Nonprofits have made “significant strides” in prioritizing diversity, equity, inclusion and justice, yet challenges remain that require key shifts in strategy, according to the results of Nonprofit HR’s 2023 Nonprofit DEIJ Survey.
For instance, 89% of survey respondents said their company is making progress toward their DEIJ goals. At the same time, only 38% of organizations have a staff that reflects the diversity of the communities they serve.
“What I find really, really interesting is, in our 2021 and 2022 data, objectives were more centered in just diversity,” Antonio Cortes, managing director of EDIJ at Nonprofit HR, said in a statement.
“And as we look forward, organizations are looking more broadly at diversity, equity, inclusion and potentially justice as well,” he said. “So, I think the scope of how we assess an organization’s functioning or commitment to the DEIJ is really expanding and has expanded over the last four-plus years. That’s a great thing.”
In the survey of 352 people, 79% said their organization has prioritized diversity, with similar numbers reporting that inclusion and equity were priorities, too. Less than half said the same for justice.
When it comes to demonstrating DEIJ commitments, though, the numbers drop. About 63% said they have conducted formal DEIJ training, 59% have a DEIJ committee and 53% have a formal DEIJ statement. Beyond that, under 40% said they have a formal DEIJ strategy, a formal budget for DEIJ initiatives or plan to increase that budget. A third said their designated staff members responsible for DEIJ initiatives have access to the necessary resources to support organizational change.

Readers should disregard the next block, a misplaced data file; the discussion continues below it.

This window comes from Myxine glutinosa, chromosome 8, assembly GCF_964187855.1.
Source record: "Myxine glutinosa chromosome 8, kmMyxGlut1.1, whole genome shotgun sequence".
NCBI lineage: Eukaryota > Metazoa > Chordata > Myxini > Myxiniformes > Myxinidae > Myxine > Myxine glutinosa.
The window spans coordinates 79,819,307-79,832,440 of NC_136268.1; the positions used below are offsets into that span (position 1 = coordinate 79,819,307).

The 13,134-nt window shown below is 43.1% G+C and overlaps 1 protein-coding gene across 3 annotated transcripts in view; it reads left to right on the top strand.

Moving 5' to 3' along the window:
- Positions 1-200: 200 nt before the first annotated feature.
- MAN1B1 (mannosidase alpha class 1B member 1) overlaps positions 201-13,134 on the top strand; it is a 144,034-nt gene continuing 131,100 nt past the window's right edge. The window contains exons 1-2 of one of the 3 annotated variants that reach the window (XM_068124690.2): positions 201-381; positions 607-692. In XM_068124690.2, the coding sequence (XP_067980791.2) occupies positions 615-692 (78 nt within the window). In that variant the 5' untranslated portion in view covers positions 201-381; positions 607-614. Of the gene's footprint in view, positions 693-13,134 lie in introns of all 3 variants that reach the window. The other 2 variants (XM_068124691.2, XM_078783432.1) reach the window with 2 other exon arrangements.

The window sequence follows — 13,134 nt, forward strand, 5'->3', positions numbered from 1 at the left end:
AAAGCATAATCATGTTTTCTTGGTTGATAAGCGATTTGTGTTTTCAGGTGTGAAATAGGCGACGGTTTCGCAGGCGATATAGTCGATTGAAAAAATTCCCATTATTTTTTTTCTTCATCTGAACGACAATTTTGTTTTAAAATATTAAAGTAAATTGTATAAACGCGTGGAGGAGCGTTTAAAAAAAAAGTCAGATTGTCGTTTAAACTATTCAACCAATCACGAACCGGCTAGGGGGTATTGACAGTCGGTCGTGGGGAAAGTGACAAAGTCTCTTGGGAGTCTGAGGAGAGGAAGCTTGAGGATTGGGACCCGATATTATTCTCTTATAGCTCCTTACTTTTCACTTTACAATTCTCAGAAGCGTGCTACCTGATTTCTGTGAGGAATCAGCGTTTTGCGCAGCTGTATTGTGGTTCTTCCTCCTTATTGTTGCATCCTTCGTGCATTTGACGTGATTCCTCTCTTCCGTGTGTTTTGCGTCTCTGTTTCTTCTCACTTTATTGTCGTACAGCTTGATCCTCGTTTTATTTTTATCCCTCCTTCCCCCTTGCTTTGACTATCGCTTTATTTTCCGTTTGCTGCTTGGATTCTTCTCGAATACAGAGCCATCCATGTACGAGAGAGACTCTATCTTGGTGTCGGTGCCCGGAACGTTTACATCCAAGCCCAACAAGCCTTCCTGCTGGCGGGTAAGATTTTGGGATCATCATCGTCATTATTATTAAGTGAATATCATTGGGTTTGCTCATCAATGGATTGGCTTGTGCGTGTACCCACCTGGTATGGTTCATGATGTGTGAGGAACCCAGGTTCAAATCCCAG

Talent attraction, retention and engagement could suffer if DEIJ isn’t prioritized, according to the report. The most significant challenges noted in the survey were attracting talent and fostering diversity within senior leadership. Most respondents expressed difficulty in attracting a diverse pool of candidates and maintaining a diverse staff across the organizational hierarchy, including leadership.
“One of the critical takeaways from the survey is the urgent need for a well-defined strategy, sufficient resources and a dedicated budget to achieve DEIJ objectives,” the report authors wrote.
In general, the majority of U.S. workers agree that increasing DEI efforts in the workplace would be a positive development, according to a recent report from the Pew Research Center. However, specific opinions about those DEI initiatives tend to vary based on demographic and political lines, including how those efforts should be reflected in one’s own workplace.
At some companies, that means DEI efforts are decreasing, especially if there’s a lack of C-suite support. For some employees, especially women and those from minority backgrounds, a drop in support could lead to lower engagement, productivity and retention, researchers have cautioned.
Employers and employees alike may be wary of how recent legal changes could affect DEI initiatives, particularly the Supreme Court’s affirmative action ruling. Although the case doesn’t directly affect employment, leaders may pause to consider their DEI efforts, which could create a “chilling effect on corporation action on DEI,” sources told HR Dive.